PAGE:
While my dear friends Lisa, Karina and Claudia are in Miami shooting After The Wedding, they asked me to share some of my experiences traveling in Colombia last month...

Cabo San Juan - Tayrona National Park

Our recent trip there was one of the most memorable experiences of my life. Over the course of two weeks, my boyfriend Ryan and I traveled from the stunning Andean city of Bogotá through Colombia's spectacular Caribbean coast. We spent four magical days in sweltering Cartagena, cooled off in the crystalline waters of Playa Blanca on Isla Baru, and headed on to the sleepy fishing village of Taganga. From there, we spent three days camping amidst the otherworldly beauty of Tayrona National Park, and settled in the cool mountain village of Minca, perched high in the Sierra Nevada, for our final days. 

Mojarra Frita at El Cocoroco, Cartagena

Ryan and I are definitely culinary travelers -- our best moments together always involve some type of transcendental food experience. The meal we had at El Cocoroco in Cartagena––a no frills worker's cantina in the vibrant neighborhood of Getsemani– was simple, fresh, incredible. We ordered the pescado frito -- a deep-fried mojarra aguadulce (fresh-water tilapia) with a simple side of patacones (smashed plantains) and arroz con frijoles. The ambience made our experience feel unpretentious and authentic; we shared our table with locals devouring sopa de pescado and even drew a few laughs from our fellow patrons as we ooh-ed and ahh-ed over what most colombianos consider a very typical meal!

Street food in Plaza Bolivar, Bogota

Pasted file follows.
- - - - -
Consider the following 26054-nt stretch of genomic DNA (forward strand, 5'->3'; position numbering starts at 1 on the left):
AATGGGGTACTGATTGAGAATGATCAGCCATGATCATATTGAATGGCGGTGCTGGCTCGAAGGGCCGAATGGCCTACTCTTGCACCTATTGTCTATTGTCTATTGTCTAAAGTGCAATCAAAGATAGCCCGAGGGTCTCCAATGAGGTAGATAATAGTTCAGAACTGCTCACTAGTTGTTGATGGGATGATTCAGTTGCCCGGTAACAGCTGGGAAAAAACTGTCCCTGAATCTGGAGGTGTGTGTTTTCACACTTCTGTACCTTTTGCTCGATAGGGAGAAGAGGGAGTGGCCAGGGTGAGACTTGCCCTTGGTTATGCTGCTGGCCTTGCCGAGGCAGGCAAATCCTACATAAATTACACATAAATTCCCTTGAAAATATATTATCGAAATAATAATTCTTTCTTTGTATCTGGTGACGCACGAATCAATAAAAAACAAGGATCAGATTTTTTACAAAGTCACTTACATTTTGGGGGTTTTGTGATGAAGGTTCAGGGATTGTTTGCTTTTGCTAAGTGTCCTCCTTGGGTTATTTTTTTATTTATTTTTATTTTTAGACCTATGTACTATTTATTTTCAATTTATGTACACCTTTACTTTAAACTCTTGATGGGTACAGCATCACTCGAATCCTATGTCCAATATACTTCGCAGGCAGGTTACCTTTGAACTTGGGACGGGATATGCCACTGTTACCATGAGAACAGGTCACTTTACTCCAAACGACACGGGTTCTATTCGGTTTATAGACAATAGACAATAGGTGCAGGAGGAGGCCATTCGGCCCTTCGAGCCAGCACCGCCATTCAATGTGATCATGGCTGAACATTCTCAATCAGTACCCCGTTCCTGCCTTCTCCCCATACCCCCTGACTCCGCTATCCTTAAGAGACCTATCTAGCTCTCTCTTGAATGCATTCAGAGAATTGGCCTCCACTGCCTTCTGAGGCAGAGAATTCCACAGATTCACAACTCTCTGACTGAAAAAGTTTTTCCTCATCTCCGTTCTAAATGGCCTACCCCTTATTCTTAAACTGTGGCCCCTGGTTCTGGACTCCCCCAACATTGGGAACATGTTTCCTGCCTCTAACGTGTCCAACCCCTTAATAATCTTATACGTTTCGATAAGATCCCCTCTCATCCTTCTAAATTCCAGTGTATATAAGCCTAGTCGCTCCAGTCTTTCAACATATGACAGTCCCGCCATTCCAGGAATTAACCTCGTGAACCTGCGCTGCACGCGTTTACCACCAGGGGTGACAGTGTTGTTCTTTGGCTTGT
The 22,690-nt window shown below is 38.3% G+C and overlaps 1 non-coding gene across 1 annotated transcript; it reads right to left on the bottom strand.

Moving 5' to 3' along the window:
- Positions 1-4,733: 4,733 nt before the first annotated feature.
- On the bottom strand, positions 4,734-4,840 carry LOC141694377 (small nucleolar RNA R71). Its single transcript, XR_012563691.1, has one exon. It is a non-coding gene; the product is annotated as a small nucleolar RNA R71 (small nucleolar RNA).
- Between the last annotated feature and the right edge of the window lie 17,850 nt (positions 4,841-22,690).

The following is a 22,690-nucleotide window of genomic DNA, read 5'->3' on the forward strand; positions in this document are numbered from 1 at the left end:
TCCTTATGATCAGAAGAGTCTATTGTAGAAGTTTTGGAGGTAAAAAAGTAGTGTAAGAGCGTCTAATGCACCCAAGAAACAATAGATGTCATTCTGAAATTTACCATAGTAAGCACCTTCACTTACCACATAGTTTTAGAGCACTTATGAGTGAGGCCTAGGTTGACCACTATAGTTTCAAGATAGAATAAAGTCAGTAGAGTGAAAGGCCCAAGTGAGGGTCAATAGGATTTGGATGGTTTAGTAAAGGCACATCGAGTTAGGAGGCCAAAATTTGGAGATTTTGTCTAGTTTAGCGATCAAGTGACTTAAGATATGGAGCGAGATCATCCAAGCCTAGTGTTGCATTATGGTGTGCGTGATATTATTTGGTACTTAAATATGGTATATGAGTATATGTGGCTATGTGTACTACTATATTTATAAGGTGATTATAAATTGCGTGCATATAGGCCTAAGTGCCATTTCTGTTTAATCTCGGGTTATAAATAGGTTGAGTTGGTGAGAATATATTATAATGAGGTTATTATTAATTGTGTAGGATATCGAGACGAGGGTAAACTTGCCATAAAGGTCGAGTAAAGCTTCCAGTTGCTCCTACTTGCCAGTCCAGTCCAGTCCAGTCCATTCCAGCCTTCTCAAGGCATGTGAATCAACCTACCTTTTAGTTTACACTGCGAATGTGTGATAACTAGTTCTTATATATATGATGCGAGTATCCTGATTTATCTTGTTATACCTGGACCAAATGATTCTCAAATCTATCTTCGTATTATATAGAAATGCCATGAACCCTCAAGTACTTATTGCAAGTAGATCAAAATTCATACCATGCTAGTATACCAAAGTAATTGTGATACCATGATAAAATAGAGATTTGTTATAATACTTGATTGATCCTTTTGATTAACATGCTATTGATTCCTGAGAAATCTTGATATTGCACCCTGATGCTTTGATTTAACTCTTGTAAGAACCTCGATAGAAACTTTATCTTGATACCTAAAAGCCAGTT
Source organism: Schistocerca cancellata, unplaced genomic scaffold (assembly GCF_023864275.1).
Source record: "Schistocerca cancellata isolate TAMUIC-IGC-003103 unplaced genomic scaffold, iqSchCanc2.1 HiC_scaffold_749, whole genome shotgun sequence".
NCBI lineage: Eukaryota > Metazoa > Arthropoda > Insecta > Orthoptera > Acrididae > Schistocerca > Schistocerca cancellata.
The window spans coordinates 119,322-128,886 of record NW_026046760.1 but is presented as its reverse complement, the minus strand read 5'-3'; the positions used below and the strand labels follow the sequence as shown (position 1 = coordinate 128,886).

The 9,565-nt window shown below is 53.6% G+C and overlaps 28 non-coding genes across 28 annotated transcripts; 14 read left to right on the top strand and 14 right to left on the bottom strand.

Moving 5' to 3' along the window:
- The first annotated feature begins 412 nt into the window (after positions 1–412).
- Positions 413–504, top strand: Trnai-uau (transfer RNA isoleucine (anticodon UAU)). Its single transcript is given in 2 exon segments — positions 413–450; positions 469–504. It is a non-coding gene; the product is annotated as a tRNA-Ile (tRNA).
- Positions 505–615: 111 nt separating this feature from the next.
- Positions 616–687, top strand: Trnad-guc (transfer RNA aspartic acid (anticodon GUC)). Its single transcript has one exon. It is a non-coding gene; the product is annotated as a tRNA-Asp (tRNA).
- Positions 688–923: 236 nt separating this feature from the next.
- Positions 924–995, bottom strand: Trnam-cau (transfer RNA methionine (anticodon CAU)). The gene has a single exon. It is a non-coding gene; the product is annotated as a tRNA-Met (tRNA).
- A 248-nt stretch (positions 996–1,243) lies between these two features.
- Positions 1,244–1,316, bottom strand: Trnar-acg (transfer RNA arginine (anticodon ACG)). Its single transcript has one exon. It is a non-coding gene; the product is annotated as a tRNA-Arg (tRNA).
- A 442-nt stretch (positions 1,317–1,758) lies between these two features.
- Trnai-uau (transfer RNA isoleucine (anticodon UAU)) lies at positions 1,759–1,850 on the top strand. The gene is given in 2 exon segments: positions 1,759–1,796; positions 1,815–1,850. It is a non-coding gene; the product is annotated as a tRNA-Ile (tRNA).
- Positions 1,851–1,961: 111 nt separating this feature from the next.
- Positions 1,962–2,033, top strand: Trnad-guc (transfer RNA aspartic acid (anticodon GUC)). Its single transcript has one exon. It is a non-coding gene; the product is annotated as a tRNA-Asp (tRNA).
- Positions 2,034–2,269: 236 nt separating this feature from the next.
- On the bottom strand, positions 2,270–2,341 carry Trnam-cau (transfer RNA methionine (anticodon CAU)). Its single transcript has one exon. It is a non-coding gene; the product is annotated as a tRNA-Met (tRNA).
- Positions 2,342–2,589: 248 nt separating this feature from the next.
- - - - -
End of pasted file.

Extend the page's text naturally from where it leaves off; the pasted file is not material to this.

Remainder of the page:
Colombia is home to various types of indigenous tropical fruit rarely found anywhere else in the world. Breakfast consisted of fresh lulo, maracuya and guanabana juice and every afternoon, without fail, we devoured helados artesenales made from local grenadillazapote and mamoncillo. Cartagena is full of vendors wheeling their colorful carts through the streets -- overflowing with luscious avocados, pineapples and mangoes to more the exotic tomate de arbol and uchuva. Ryan and I are serious aficionados of hand-painted signs.. Colombia's fruit carts are often lovingly painted and adorned with religious adages. Our favorite: Proprietario = Dios (Owner = God).

Gorgeous facades dripping with flora in Cartagena

In contrast to the physical beauty of the country, we relished in Colombia's fantastic colonial architecture. La Candelaria, the old city of Bogotá, is both the cultural and historic center of the city and a labyrinth of winding streets and alleys, peppered with amazing street art and murals. La Plaza de Bolivar is Bogotá's main square and political heart, it is also the site of some mouth-watering street food. We feasted on chocolate con queso at the famous cafe La Puerta Falsa, indulged in obleas filled with dulce de leche from a local street vendor in front of the cathedral and snacked on artery-clogging super-perros (hot dogs on steroids!). In Cartagena, we fell in love with the historic Spanish mansions dripping with bougainvillea, the decaying covered balconies, hidden garden patios and gorgeous ironwork. It isn't hard to see why this languorous city inspired Garcia Marquez's classic Love in the Time of Cholera... its charm is magical and overwhelming.